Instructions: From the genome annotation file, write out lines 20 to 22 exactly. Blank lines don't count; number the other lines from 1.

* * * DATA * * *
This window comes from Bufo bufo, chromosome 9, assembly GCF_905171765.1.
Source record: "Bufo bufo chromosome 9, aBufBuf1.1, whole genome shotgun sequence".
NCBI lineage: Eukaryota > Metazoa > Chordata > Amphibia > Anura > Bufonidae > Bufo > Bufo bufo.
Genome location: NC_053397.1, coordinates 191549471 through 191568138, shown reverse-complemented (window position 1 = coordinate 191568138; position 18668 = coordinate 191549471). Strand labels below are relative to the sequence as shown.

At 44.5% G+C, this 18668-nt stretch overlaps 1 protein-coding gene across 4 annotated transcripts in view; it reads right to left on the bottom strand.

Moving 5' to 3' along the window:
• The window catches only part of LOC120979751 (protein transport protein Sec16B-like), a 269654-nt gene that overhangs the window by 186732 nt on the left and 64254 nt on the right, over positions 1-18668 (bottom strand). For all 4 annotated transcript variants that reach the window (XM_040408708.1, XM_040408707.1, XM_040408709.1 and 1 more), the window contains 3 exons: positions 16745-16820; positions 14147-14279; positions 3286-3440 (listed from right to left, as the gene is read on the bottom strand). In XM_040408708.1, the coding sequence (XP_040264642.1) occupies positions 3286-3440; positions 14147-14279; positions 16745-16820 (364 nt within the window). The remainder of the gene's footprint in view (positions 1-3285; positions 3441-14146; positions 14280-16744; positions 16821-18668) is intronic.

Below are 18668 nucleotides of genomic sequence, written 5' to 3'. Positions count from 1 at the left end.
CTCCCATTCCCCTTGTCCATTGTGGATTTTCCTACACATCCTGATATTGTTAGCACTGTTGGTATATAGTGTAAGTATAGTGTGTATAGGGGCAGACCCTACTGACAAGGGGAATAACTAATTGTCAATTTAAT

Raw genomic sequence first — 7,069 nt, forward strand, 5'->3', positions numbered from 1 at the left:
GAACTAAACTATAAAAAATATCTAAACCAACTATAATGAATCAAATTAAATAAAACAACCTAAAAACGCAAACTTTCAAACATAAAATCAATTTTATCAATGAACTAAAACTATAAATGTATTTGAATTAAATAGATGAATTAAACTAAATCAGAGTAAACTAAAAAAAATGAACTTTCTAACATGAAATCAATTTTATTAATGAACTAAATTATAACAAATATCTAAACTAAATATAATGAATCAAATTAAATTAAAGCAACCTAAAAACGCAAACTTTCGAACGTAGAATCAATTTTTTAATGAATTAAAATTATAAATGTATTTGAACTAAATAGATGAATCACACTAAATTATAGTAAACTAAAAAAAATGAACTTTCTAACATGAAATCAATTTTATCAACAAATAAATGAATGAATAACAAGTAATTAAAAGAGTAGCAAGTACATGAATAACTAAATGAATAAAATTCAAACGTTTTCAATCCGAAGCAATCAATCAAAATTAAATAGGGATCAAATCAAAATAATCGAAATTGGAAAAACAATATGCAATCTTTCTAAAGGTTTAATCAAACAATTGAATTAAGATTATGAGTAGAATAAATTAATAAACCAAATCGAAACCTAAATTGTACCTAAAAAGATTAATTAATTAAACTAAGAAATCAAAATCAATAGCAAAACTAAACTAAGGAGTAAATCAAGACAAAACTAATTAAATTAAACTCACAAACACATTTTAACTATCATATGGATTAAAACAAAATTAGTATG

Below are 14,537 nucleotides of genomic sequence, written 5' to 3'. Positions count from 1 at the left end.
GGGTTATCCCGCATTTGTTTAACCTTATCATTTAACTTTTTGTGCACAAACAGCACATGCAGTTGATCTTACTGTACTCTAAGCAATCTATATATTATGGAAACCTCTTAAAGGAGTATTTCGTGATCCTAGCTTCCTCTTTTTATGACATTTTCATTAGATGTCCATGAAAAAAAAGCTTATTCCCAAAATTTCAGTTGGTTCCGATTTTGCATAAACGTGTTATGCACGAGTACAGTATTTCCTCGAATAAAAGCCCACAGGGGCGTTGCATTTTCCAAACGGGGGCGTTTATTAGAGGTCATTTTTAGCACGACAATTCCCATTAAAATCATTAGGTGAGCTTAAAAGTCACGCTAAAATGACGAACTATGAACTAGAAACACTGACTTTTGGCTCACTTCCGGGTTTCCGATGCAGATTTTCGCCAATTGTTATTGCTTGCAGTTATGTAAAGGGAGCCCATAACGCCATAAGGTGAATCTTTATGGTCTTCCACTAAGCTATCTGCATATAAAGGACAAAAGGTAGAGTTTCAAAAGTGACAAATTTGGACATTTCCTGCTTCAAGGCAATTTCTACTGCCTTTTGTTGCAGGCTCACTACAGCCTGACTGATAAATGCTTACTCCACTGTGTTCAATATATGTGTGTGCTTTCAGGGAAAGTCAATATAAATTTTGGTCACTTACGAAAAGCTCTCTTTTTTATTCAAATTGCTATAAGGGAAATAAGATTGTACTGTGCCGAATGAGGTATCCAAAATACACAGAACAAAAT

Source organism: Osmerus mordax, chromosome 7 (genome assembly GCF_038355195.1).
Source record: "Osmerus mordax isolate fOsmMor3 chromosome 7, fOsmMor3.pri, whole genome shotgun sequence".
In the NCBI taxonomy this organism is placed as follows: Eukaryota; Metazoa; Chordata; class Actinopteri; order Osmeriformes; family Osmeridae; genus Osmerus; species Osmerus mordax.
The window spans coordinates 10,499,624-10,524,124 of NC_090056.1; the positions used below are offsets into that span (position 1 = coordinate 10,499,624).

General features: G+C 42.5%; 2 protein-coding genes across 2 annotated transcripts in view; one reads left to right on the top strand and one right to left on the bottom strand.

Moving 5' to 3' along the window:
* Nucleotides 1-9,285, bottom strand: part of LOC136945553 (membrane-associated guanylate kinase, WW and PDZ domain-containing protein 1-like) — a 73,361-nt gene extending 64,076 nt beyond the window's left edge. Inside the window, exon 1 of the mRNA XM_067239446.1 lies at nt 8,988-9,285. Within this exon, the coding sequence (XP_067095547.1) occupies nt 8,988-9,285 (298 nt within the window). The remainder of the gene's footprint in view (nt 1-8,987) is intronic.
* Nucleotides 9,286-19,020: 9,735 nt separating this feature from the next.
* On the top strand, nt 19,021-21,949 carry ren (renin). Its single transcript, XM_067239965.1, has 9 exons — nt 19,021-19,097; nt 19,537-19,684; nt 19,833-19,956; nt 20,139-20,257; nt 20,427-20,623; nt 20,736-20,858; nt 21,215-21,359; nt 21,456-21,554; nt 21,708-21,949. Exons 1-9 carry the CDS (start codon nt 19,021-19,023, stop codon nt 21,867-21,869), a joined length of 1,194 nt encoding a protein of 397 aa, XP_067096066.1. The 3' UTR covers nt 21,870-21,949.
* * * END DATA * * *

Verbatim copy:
* Nucleotides 1-9,285, bottom strand: part of LOC136945553 (membrane-associated guanylate kinase, WW and PDZ domain-containing protein 1-like) — a 73,361-nt gene extending 64,076 nt beyond the window's left edge. Inside the window, exon 1 of the mRNA XM_067239446.1 lies at nt 8,988-9,285. Within this exon, the coding sequence (XP_067095547.1) occupies nt 8,988-9,285 (298 nt within the window). The remainder of the gene's footprint in view (nt 1-8,987) is intronic.
* Nucleotides 9,286-19,020: 9,735 nt separating this feature from the next.
* On the top strand, nt 19,021-21,949 carry ren (renin). Its single transcript, XM_067239965.1, has 9 exons — nt 19,021-19,097; nt 19,537-19,684; nt 19,833-19,956; nt 20,139-20,257; nt 20,427-20,623; nt 20,736-20,858; nt 21,215-21,359; nt 21,456-21,554; nt 21,708-21,949. Exons 1-9 carry the CDS (start codon nt 19,021-19,023, stop codon nt 21,867-21,869), a joined length of 1,194 nt encoding a protein of 397 aa, XP_067096066.1. The 3' UTR covers nt 21,870-21,949.